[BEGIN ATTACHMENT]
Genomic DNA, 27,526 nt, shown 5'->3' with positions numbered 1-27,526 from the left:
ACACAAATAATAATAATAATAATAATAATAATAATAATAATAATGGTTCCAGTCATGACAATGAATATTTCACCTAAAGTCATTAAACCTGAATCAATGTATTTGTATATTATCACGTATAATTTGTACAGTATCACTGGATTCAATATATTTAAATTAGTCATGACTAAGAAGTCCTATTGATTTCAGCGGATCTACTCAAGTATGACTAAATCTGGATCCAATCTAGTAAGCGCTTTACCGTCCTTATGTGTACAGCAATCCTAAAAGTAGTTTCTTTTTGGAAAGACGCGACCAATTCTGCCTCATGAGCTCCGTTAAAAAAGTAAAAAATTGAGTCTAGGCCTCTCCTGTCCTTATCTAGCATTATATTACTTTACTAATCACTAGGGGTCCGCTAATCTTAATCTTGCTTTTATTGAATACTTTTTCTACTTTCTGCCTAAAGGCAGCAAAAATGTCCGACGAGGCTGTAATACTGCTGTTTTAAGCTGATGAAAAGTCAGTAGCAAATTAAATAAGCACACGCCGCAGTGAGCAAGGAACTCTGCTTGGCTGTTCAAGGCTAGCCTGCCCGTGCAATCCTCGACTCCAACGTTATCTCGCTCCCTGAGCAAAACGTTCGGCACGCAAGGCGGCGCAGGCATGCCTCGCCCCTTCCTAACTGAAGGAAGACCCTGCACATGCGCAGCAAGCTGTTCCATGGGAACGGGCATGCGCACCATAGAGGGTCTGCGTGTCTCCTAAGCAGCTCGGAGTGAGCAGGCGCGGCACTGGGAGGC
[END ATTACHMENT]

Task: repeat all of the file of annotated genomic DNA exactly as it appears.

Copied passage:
Genomic DNA, 27,526 nt, shown 5'->3' with positions numbered 1-27,526 from the left:
ACACAAATAATAATAATAATAATAATAATAATAATAATAATAATGGTTCCAGTCATGACAATGAATATTTCACCTAAAGTCATTAAACCTGAATCAATGTATTTGTATATTATCACGTATAATTTGTACAGTATCACTGGATTCAATATATTTAAATTAGTCATGACTAAGAAGTCCTATTGATTTCAGCGGATCTACTCAAGTATGACTAAATCTGGATCCAATCTAGTAAGCGCTTTACCGTCCTTATGTGTACAGCAATCCTAAAAGTAGTTTCTTTTTGGAAAGACGCGACCAATTCTGCCTCATGAGCTCCGTTAAAAAAGTAAAAAATTGAGTCTAGGCCTCTCCTGTCCTTATCTAGCATTATATTACTTTACTAATCACTAGGGGTCCGCTAATCTTAATCTTGCTTTTATTGAATACTTTTTCTACTTTCTGCCTAAAGGCAGCAAAAATGTCCGACGAGGCTGTAATACTGCTGTTTTAAGCTGATGAAAAGTCAGTAGCAAATTAAATAAGCACACGCCGCAGTGAGCAAGGAACTCTGCTTGGCTGTTCAAGGCTAGCCTGCCCGTGCAATCCTCGACTCCAACGTTATCTCGCTCCCTGAGCAAAACGTTCGGCACGCAAGGCGGCGCAGGCATGCCTCGCCCCTTCCTAACTGAAGGAAGACCCTGCACATGCGCAGCAAGCTGTTCCATGGGAACGGGCATGCGCACCATAGAGGGTCTGCGTGTCTCCTAAGCAGCTCGGAGTGAGCAGGCGCGGCACTGGGAGGC